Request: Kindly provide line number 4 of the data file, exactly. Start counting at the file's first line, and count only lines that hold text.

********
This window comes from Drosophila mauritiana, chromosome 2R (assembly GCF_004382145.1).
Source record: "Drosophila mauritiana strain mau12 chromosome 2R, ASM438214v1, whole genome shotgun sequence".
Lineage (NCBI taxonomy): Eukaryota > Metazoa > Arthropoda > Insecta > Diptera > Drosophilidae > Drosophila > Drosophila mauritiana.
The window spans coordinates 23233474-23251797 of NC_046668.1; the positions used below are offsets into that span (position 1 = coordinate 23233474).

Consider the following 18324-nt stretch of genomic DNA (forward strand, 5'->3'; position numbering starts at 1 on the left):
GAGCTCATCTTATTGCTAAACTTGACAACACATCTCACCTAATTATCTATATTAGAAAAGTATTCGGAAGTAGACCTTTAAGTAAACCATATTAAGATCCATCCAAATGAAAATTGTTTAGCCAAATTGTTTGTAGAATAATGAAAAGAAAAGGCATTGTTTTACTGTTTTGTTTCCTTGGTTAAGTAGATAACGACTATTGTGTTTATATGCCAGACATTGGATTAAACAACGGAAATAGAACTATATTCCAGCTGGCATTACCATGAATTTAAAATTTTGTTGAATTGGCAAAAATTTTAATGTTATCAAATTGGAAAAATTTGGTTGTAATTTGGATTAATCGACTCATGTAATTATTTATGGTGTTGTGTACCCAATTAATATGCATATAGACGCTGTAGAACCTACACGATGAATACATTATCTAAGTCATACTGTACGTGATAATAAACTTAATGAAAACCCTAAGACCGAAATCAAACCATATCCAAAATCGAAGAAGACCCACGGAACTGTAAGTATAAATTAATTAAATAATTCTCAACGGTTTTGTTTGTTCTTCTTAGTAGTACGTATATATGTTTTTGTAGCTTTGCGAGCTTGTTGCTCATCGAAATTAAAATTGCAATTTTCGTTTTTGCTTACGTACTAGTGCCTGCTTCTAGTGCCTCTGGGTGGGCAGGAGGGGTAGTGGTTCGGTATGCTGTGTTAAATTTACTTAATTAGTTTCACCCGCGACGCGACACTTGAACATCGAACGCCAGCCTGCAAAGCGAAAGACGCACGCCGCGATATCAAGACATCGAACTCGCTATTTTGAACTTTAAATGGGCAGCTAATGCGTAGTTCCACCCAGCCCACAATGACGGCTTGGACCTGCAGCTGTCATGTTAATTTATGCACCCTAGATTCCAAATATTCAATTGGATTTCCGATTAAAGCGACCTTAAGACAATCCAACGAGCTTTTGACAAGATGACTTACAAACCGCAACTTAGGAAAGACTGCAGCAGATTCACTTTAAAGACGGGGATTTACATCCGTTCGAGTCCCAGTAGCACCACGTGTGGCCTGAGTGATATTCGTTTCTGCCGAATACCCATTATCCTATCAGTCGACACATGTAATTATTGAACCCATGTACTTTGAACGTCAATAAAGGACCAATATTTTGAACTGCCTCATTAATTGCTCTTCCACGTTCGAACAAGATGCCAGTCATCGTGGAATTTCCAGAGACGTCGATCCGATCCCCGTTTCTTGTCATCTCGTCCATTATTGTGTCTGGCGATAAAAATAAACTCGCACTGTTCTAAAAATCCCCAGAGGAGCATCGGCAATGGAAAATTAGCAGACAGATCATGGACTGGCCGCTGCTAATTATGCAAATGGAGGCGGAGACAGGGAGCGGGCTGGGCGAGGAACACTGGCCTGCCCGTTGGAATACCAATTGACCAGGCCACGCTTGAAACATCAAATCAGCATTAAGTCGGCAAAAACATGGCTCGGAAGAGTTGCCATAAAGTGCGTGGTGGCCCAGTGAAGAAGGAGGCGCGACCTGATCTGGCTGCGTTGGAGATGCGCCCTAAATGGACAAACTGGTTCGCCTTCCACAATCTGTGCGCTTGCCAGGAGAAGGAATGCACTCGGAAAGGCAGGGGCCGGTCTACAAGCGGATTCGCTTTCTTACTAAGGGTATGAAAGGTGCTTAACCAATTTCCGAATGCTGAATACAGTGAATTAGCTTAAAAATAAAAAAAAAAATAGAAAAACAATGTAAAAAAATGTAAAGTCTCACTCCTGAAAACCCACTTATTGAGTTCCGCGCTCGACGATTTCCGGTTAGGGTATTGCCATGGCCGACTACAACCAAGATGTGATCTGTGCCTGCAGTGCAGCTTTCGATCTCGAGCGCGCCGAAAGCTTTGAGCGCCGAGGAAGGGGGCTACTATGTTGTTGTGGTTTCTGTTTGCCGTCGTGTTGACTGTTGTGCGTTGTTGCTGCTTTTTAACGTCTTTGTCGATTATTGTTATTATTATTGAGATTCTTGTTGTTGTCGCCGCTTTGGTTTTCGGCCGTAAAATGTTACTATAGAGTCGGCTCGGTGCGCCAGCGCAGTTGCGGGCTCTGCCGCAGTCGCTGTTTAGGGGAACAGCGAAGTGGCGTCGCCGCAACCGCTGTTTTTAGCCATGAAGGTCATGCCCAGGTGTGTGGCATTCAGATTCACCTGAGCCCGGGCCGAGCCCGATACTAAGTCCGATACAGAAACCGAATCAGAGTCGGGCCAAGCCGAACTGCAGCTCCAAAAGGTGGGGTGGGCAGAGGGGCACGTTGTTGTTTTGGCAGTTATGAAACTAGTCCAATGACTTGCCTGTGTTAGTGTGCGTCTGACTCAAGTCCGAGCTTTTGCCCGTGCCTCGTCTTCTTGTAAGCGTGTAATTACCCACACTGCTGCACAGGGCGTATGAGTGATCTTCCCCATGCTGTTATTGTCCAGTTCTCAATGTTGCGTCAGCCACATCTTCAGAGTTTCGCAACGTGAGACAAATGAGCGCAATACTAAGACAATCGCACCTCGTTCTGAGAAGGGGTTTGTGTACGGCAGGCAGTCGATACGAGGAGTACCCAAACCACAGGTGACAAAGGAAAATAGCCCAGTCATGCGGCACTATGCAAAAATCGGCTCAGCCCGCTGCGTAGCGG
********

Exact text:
The window spans coordinates 23233474-23251797 of NC_046668.1; the positions used below are offsets into that span (position 1 = coordinate 23233474).